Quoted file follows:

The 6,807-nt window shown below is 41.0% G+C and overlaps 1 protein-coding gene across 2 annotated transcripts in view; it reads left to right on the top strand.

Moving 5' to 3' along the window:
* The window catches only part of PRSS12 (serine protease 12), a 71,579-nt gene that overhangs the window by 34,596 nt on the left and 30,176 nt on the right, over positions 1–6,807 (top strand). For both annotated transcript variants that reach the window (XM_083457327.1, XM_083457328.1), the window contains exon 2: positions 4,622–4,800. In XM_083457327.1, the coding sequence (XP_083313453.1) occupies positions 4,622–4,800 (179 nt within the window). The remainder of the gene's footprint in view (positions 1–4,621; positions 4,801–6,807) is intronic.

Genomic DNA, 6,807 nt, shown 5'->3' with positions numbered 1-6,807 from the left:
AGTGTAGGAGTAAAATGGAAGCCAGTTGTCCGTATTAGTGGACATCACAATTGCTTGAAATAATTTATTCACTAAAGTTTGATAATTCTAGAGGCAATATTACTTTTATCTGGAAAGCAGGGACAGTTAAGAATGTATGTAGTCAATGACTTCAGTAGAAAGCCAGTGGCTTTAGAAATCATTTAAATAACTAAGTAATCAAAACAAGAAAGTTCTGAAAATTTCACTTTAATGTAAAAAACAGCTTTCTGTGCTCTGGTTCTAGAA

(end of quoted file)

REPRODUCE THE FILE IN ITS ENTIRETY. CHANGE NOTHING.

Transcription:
The 6,807-nt window shown below is 41.0% G+C and overlaps 1 protein-coding gene across 2 annotated transcripts in view; it reads left to right on the top strand.

Moving 5' to 3' along the window:
* The window catches only part of PRSS12 (serine protease 12), a 71,579-nt gene that overhangs the window by 34,596 nt on the left and 30,176 nt on the right, over positions 1–6,807 (top strand). For both annotated transcript variants that reach the window (XM_083457327.1, XM_083457328.1), the window contains exon 2: positions 4,622–4,800. In XM_083457327.1, the coding sequence (XP_083313453.1) occupies positions 4,622–4,800 (179 nt within the window). The remainder of the gene's footprint in view (positions 1–4,621; positions 4,801–6,807) is intronic.

Genomic DNA, 6,807 nt, shown 5'->3' with positions numbered 1-6,807 from the left:
AGTGTAGGAGTAAAATGGAAGCCAGTTGTCCGTATTAGTGGACATCACAATTGCTTGAAATAATTTATTCACTAAAGTTTGATAATTCTAGAGGCAATATTACTTTTATCTGGAAAGCAGGGACAGTTAAGAATGTATGTAGTCAATGACTTCAGTAGAAAGCCAGTGGCTTTAGAAATCATTTAAATAACTAAGTAATCAAAACAAGAAAGTTCTGAAAATTTCACTTTAATGTAAAAAACAGCTTTCTGTGCTCTGGTTCTAGAA